Kev Beadle presents Private Collection
(0 review)

RE PRESS => 2022 03 25
2013 => 2022 03 25

26.00 € 26.0 EUR 26.00 € VAT Excluded

26.00 € VAT Excluded

Not Available For Sale

    This combination does not exist.


    A1 Frank Walton– Safari 6:02
    A2 Kamal Abdul Alim– Brotherhood 7:37
    B1 Irakere– Chekere Son 9:51
    B2 The Pharaohs (2)– Freedom Road 5:55
    C1 Southern Energy Ensemble– Open Your Mind 3:58
    C2 Reverie (4)– In Every Way 5:08
    C3 Olli Ahvenlahti– Grandma's Rocking Chair 5:26
    D1 Jayne Cortez & The Irespitters– I See Chano Pozo 7:32
    D2 Chuck Flores– Padali 5:33


    Hard to believe its been about 16 years since I last put a compilation together and nearly 20 years since I was asked to raid my collection to put together a selection of rare hard to find music from days gone by..

    The music on this compilation is for me a very personal journey tracing back to my earliest experiences as both a DJ and collector on the jazz dance scene.

    Early memories of frequenting clubs like Jaffas above The Horseshoe on Tottenham Court Road hearing Paul Murphy play these amazing records and then going to his shop pick up tracks like Johnnie Walker’s ‘Dipping’ and Jayne Cortez – I See Chano Pozo.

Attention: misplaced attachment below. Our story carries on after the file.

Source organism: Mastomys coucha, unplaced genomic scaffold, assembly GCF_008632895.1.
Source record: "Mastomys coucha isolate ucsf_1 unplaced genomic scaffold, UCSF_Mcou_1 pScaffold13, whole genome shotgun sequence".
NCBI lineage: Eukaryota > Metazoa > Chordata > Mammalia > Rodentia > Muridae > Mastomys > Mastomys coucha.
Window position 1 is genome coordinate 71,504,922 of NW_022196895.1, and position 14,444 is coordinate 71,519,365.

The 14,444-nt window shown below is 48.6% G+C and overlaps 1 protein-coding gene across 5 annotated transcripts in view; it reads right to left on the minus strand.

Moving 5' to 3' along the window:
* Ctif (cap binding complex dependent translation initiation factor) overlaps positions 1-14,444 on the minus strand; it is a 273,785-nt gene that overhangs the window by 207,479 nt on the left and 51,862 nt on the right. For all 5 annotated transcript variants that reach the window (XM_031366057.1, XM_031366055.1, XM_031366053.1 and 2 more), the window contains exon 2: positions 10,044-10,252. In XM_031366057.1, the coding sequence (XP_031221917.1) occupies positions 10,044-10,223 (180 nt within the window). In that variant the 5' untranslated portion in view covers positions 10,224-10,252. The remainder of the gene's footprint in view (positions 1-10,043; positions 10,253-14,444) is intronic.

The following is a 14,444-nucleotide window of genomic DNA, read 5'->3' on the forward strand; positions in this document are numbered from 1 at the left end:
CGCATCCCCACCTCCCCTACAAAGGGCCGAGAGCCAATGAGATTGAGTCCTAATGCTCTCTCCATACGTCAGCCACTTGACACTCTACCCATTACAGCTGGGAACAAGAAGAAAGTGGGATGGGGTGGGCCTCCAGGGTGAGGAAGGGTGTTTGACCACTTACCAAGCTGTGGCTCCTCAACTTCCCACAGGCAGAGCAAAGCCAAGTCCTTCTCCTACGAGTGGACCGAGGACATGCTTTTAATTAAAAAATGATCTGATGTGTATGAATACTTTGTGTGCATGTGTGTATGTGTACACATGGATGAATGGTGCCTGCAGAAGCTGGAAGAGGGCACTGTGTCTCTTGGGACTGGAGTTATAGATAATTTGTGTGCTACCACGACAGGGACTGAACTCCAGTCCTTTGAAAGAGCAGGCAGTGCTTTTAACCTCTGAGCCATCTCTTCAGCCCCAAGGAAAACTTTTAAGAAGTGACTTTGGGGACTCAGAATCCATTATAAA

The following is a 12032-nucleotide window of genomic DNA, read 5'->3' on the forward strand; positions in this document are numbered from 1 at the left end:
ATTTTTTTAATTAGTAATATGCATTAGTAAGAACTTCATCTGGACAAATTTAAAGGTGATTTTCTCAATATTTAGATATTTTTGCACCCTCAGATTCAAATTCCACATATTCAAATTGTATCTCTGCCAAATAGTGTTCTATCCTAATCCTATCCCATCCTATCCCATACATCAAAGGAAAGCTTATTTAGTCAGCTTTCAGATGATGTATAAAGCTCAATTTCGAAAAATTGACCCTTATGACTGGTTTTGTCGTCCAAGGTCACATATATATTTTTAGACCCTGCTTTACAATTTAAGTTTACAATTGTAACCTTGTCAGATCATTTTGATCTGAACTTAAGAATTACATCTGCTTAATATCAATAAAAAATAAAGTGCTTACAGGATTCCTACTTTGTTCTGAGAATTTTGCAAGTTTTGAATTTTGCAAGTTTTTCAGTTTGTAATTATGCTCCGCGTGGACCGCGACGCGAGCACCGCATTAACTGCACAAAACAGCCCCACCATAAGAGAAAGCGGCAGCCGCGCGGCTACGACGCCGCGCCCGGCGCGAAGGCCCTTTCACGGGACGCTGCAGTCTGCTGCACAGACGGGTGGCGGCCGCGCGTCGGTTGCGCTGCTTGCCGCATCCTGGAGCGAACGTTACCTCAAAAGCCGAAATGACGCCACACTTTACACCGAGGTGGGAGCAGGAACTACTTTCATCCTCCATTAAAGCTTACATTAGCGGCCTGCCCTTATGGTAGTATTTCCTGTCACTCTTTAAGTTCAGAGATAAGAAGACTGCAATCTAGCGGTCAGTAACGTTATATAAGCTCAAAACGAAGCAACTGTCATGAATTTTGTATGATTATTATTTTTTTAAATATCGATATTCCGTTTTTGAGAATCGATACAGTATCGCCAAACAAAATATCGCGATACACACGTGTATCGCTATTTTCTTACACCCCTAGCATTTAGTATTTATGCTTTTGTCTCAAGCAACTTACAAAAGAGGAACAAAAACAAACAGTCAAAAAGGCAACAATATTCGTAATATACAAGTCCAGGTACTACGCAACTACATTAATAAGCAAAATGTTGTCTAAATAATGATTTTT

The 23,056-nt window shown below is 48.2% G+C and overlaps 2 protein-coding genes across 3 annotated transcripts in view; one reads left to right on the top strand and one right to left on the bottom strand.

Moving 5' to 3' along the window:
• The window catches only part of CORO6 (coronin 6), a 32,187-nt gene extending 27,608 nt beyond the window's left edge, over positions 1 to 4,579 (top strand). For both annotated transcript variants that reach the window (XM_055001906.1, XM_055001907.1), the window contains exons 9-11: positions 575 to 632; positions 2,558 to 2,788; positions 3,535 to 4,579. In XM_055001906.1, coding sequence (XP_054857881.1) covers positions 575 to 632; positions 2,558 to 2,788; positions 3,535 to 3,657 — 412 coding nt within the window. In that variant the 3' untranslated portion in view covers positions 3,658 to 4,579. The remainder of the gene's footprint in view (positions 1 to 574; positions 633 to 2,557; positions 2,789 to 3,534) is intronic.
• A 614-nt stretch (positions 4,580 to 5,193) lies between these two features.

DJ’ing on a Monday night at The Wag in Wardour Street was really special. Working with the likes of Gilles Peterson, Sylvester, Bob Jones and Chris Bangs was a musical education.

    The on going friendly DJ competitiveness to break and play recently discovered ‘old tunes’ like Reverie ‘In Every Way’, Irakere’s ‘Chekere Son’ and Olli Ahvenlahti’s dancefloor fusion classic ‘Grandma’s Rocking Chair’ was all part of the appeal.

    When Gilles Peterson, Bob Jones and myself originally started the Talkin Loud Sunday Afternoon at Dingwalls sessions little did we know what a major part that would play in the history of jazz dance culture. Again it became a ‘one-stop’ to hear exciting and up until then undiscovered gems from both the jazz and soul scene. Tunes like Kamal Abdul Alim’s head nodding funk ‘Brotherhood’, The Pharoah’s ‘Freedom Road’ and Roy Porter’s ‘Jessica’ all became ‘Camden anthems’ mainly because of the open-mindedness of both the DJs and the Sunday afternoon regulars as well as the hunger to hear new music.

    So here is my ‘Private Collection’. I hope the music on it moves you in some way, whether you know the tracks or not, as it still does me.

    Kev Beadle, 2013